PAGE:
Tapped Horns

Horns have been used to increase the loading for a loudspeaker driver. This is provided to increase the power transfer from the driver to the radiated environment. To provide the maximum power transfer, it is required to match the impedance between the driver and the free air. A horn is the means of matching of this impedance. The only problem is for a horn to operate properly, it must be acoustically sized to the frequencies that the driver will produce.
 
The initial requirement of a horn needed to be at least one-half wavelength long at the low frequency cut-off, and the mouth circumference must be at least one wavelength as well. Using a horn for a subwoofer application, the low frequency reproduction can make this horn very large and becomes impractical to build. The horn becomes so large that it is not suited for real world applications.
 
In sacrificing some performance, a common practice today, is to size to only one-quarter of a wavelength long at the low frequency cut-off. For a conventional subwoofer design, this will reduce the horn size to make more suitable for real world applications. For a quarter wavelength horn design to be efficient, it is required to understand the conditions present to match the horn’s throat to the driver for maximum power transfer.
 
The quarter wavelength resonance application will have a minimum velocity at the throat compared to the quarter wavelength resonance that will have the maximum velocity at the throat. The minimum velocity condition requires that the driver to have a much stronger motor (BL) and larger moving mass (MMS) than conventional horn theory dictates. In a tapped horn subwoofer application, the driver is mounted at the tapped location of the horn and is radiating into the mouth of the horn. At this tapped location, the horn allows the radiation from the rear side of the driver to radiate at the mouth of the horn and is sufficiently far away from the throat.
 
Because the rear of the driver is much closer to the mouth of the horn, at very low frequencies it is effectively de-coupled from the system and this radiation does not affect the total output. Now, as the frequency increases the rear of the driver begins to be coupled to the horn.
 
When the frequency of one-half wavelength long, the rear of the driver is fully coupled to the horn. The radiation from the front and rear of the driver are of reverse polarity; a 180° phase shift at all frequencies. The radiation from the front of the driver at the throat, and the radiation from the rear of the driver, close to the mouth, are now approximately one-half wavelength apart. At this frequency both the front and rear of the driver is driving the horn in phase. At this point, the driver’s radiating surface area (Sd), had significantly increased (almost doubled).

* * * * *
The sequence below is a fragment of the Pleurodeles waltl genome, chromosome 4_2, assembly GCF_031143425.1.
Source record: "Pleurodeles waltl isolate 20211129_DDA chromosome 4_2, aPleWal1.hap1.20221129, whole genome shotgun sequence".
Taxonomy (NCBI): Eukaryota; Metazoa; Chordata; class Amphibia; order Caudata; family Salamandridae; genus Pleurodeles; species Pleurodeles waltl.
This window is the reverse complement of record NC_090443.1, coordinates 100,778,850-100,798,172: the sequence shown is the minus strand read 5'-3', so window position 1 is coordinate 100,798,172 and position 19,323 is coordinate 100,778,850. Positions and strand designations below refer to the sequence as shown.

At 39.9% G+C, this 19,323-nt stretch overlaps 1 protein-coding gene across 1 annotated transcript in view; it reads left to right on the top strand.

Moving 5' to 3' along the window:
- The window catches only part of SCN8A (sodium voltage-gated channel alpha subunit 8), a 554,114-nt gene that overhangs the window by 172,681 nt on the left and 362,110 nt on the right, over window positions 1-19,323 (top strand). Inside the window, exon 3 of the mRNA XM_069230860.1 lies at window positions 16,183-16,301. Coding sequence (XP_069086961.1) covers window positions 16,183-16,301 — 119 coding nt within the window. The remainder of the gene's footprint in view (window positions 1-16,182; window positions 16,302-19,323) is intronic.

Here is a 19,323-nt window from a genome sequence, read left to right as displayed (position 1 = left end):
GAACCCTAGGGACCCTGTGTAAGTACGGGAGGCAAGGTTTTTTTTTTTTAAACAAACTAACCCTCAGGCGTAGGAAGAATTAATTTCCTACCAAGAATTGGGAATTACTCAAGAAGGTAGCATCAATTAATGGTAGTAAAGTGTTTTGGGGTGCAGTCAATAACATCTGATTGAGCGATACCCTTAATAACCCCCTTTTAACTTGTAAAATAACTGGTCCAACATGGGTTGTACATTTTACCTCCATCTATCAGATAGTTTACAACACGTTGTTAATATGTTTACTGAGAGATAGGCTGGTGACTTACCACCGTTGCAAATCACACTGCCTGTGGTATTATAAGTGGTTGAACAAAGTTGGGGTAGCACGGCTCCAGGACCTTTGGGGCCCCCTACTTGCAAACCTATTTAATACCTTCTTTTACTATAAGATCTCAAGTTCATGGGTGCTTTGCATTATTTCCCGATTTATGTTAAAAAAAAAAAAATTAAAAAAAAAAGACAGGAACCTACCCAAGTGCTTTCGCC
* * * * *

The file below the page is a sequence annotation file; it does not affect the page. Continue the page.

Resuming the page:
Since the driver radiates from the front and back of the diaphragm, this yields very different driver parameters than when at the one-quarter wavelength resonance condition. When measuring SPL for a conventional vented horn and a tapped horn design, the diaphragm excursion of the driver for the tapped horn is greatly reduced due to acoustical loading of the horn. This decrease in excursion will translate into lower distortion and far higher output capability for a tapped horn application.
 
My original comments:
A tapped horn is unlike other horns that uses the radiation from both the front and rear of the driver that is combined at the mouth. This allows for greater efficiency within a smaller enclosure with deeper extension. Because of the acoustic load placed on the driver, excursion is reduced, leading to increased maximum SPL and lower distortion.
 
When using a tapped horn design, one important factor to remember is the low frequencies that this pass band can produce. Just like any other subwoofer, a high pass filter is require for protection. The reason is that excursions rapidly increases as the frequency decreases.
 
94122_1438085680 101850_1411397808 THAM18 xxx
  Figure 1  Figure 2  Figure 3

Figure 1 was the first design that I seen but my personal
beef is that I like to use all of the front with a flare of my subwoofer for improved coupling issues. Dimensions: 15″ – 28H x 17W x 23D

Figure 2 improved this feature and usable but does not satisfy need requirements 100%.   Dimensions: 18″ – 39H x 21W x 28D | Dimensions: 15″ – 32H x 18W x 23D

Figure 3 improved greatly by using all of the top as part of the flare but I have been thinking about doing the same at the bottom as well. Dimensions: 18″ – 31H x 23W x 25D |  Dimensions: 15″ – 26H x 19W x 20D

I built a demo of Figure 3 for a 12″ with Dimensions: 24H x 18W x 24D. My results was +10 dB above raw speaker free air SPL. WOW!!

When I build a 15″ version of Figure 3 – Dimensions: 28H x 20W x 24D

My goal is for the full face of the horn with no flat surfaces as in the first two figures. At the same time I wish to provide a lower profile horn and elongate the depth to provide the same results as shown below.

PerkAudio’s House of Horns Tapped Horn
Drawn by Lloyd R. Perkins

Comparing the THAM18 – traditional THAM with the new flared version


Links:

Danley’s Tapped Horn and Synergy Horn Technologies

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